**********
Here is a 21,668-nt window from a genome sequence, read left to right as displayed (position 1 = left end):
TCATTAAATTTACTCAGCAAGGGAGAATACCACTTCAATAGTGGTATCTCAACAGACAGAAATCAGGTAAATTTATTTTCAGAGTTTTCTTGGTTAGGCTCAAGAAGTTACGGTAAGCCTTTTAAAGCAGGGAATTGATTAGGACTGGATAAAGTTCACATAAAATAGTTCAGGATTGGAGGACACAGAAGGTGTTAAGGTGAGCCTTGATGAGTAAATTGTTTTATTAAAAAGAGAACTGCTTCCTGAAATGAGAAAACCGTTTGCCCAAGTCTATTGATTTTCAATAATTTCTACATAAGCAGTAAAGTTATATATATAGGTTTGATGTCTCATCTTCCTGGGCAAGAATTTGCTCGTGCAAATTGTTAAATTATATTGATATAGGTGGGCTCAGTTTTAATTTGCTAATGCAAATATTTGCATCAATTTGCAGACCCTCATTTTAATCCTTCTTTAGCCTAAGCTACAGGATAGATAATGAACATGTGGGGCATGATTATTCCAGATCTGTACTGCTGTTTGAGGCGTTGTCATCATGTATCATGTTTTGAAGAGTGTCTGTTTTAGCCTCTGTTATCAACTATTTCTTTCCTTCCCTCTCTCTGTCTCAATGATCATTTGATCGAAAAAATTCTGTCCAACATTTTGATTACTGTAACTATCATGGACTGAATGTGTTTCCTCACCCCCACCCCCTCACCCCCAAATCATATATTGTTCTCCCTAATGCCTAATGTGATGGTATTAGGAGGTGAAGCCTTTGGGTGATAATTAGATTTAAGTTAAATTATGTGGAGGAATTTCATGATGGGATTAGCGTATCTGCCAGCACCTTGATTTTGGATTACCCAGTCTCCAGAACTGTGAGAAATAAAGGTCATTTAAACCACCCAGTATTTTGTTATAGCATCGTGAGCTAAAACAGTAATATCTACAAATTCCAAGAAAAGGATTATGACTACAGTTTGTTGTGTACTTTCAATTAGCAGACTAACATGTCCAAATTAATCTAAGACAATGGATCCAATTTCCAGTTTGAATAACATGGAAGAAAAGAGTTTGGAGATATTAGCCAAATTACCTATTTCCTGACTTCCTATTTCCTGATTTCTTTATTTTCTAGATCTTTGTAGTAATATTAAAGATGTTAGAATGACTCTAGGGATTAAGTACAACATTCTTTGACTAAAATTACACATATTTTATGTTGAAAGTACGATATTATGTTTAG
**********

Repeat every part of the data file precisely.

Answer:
Here is a 21,668-nt window from a genome sequence, read left to right as displayed (position 1 = left end):
TCATTAAATTTACTCAGCAAGGGAGAATACCACTTCAATAGTGGTATCTCAACAGACAGAAATCAGGTAAATTTATTTTCAGAGTTTTCTTGGTTAGGCTCAAGAAGTTACGGTAAGCCTTTTAAAGCAGGGAATTGATTAGGACTGGATAAAGTTCACATAAAATAGTTCAGGATTGGAGGACACAGAAGGTGTTAAGGTGAGCCTTGATGAGTAAATTGTTTTATTAAAAAGAGAACTGCTTCCTGAAATGAGAAAACCGTTTGCCCAAGTCTATTGATTTTCAATAATTTCTACATAAGCAGTAAAGTTATATATATAGGTTTGATGTCTCATCTTCCTGGGCAAGAATTTGCTCGTGCAAATTGTTAAATTATATTGATATAGGTGGGCTCAGTTTTAATTTGCTAATGCAAATATTTGCATCAATTTGCAGACCCTCATTTTAATCCTTCTTTAGCCTAAGCTACAGGATAGATAATGAACATGTGGGGCATGATTATTCCAGATCTGTACTGCTGTTTGAGGCGTTGTCATCATGTATCATGTTTTGAAGAGTGTCTGTTTTAGCCTCTGTTATCAACTATTTCTTTCCTTCCCTCTCTCTGTCTCAATGATCATTTGATCGAAAAAATTCTGTCCAACATTTTGATTACTGTAACTATCATGGACTGAATGTGTTTCCTCACCCCCACCCCCTCACCCCCAAATCATATATTGTTCTCCCTAATGCCTAATGTGATGGTATTAGGAGGTGAAGCCTTTGGGTGATAATTAGATTTAAGTTAAATTATGTGGAGGAATTTCATGATGGGATTAGCGTATCTGCCAGCACCTTGATTTTGGATTACCCAGTCTCCAGAACTGTGAGAAATAAAGGTCATTTAAACCACCCAGTATTTTGTTATAGCATCGTGAGCTAAAACAGTAATATCTACAAATTCCAAGAAAAGGATTATGACTACAGTTTGTTGTGTACTTTCAATTAGCAGACTAACATGTCCAAATTAATCTAAGACAATGGATCCAATTTCCAGTTTGAATAACATGGAAGAAAAGAGTTTGGAGATATTAGCCAAATTACCTATTTCCTGACTTCCTATTTCCTGATTTCTTTATTTTCTAGATCTTTGTAGTAATATTAAAGATGTTAGAATGACTCTAGGGATTAAGTACAACATTCTTTGACTAAAATTACACATATTTTATGTTGAAAGTACGATATTATGTTTAG